A new rechargeable high voltage manganese dioxide zinc battery, exceeding the 2 V barrier in aqueous zinc chemistry, is the latest invention by City College of New York researchers. With a voltage of 2.45-2.8V, the alkaline MnO2|Zn battery, developed by Dr. Gautam G. Yadav and his group in the CCNY-based CUNY Energy Institute, could break the long dominance of flammable and expensive lithium (Li)-ion batteries in the market.
To break the previously daunting 2 V barrier in aqueous zinc chemistry, primary inventor Yadav and his team interfacially engineered two different aqueous electrolytes that deliver the theoretical capacity (308mAh/g) reversibly for many cycles.
"The voltage of current commercially available alkaline MnO2|Zn batteries is around 1.2-1.3V, and this has been considered low compared to Li-ion which has a voltage >3V," said Yadav.
Voltage has been Li-ion's greatest asset and has helped fuel its rise in an energy hungry world.
"Unfortunately it contains elements that are toxic and geopolitically sensitive with Asian countries having a monopoly on mining and manufacturing them," added Yadav.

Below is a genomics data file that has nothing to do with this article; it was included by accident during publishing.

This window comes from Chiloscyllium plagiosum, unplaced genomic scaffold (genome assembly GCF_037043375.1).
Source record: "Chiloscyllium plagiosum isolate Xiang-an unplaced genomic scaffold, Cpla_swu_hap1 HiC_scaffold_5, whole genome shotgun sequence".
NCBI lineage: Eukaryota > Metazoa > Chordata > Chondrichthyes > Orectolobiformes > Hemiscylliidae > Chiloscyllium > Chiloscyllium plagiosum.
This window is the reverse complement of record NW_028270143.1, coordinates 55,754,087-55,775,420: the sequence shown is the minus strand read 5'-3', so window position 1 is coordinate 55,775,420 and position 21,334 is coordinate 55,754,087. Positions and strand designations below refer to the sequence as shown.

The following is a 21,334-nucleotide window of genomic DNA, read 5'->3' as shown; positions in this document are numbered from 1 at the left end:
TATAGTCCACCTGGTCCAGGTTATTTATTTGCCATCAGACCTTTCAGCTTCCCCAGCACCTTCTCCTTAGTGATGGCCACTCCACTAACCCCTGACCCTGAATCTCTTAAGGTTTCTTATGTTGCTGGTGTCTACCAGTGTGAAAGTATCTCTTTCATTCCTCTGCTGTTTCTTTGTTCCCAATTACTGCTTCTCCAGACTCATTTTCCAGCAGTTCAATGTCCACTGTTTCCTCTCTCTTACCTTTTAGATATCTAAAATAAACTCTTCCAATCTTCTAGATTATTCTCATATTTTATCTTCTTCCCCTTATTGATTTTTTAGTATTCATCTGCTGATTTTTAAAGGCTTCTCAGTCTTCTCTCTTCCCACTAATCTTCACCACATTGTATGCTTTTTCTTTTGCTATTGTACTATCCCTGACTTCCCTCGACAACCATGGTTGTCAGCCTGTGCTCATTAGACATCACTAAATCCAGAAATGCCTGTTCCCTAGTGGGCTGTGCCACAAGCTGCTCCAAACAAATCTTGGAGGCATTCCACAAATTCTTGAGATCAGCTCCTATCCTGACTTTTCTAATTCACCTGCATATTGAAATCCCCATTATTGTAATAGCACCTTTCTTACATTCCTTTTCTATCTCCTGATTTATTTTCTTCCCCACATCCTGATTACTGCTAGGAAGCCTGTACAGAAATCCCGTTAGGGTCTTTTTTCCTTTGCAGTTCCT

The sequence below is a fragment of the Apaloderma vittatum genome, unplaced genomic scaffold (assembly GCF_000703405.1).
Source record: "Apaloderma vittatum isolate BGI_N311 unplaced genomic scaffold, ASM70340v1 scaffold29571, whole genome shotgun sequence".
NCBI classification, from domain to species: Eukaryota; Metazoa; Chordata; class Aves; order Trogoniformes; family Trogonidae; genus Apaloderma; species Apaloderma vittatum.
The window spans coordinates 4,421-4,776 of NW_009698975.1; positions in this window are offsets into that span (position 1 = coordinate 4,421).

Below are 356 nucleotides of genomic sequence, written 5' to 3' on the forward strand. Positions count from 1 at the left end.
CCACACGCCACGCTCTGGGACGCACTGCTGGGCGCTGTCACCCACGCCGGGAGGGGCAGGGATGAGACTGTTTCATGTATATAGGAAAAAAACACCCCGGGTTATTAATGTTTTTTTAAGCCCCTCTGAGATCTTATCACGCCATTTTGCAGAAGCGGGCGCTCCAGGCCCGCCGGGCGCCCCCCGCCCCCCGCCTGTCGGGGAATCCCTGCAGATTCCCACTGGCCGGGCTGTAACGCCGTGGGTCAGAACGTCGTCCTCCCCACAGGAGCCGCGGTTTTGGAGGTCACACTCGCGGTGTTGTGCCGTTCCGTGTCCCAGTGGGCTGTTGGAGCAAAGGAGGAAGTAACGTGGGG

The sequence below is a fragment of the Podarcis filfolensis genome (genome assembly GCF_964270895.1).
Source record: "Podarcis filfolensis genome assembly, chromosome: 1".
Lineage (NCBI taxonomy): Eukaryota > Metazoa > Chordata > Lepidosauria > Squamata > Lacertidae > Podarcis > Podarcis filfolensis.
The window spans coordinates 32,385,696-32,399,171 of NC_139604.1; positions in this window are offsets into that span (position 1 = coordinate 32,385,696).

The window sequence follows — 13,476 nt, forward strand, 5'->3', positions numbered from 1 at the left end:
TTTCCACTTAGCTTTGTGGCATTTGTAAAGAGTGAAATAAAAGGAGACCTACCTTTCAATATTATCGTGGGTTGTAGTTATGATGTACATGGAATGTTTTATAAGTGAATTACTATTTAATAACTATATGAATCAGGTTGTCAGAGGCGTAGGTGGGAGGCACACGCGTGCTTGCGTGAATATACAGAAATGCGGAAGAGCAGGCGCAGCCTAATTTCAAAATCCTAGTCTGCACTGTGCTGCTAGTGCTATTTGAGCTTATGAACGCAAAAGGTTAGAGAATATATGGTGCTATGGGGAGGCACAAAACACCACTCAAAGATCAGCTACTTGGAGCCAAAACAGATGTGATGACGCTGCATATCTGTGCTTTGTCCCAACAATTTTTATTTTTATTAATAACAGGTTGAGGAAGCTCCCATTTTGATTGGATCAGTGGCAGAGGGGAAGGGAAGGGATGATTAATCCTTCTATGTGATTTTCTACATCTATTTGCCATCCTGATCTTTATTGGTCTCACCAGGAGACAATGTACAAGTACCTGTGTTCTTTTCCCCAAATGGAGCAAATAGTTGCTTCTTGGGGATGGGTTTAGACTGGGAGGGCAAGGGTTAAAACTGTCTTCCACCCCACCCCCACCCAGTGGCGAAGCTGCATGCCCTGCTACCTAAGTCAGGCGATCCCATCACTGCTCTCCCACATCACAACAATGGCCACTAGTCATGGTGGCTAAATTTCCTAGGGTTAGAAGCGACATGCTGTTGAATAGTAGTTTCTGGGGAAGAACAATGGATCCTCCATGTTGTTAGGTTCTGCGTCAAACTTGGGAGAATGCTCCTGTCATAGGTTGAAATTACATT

"This has put the United States at a tremendous disadvantage and has lost its lead in energy storage industry, when in the past it was a world leader. With Mn and Zn being widely available elements, and with the U.S. being rich with them as well, it allows the U.S. to compete again. The manufacturing cost of these batteries will also be low, so it can kick start the growth of the energy storage industry in the U.S."
Yadav's collaborators from CCNY's Grove School of Engineering included: Xia Wei, Jinchao Huang, Damon E. Turney and Sanjoy Banerjee, who is Distinguished Professor of Chemical Engineering and director of the CUNY Energy Institute.
Their research appears in the journal ACS Energy Letters, which publishes breakthrough energy-related research.
More information: Gautam G. Yadav et al, Breaking the 2 V Barrier in Aqueous Zinc Chemistry: Creating 2.45 and 2.8 V MnO2–Zn Aqueous Batteries, ACS Energy Letters (2019). DOI: 10.1021/acsenergylett.9b01643
Provided by City College of New York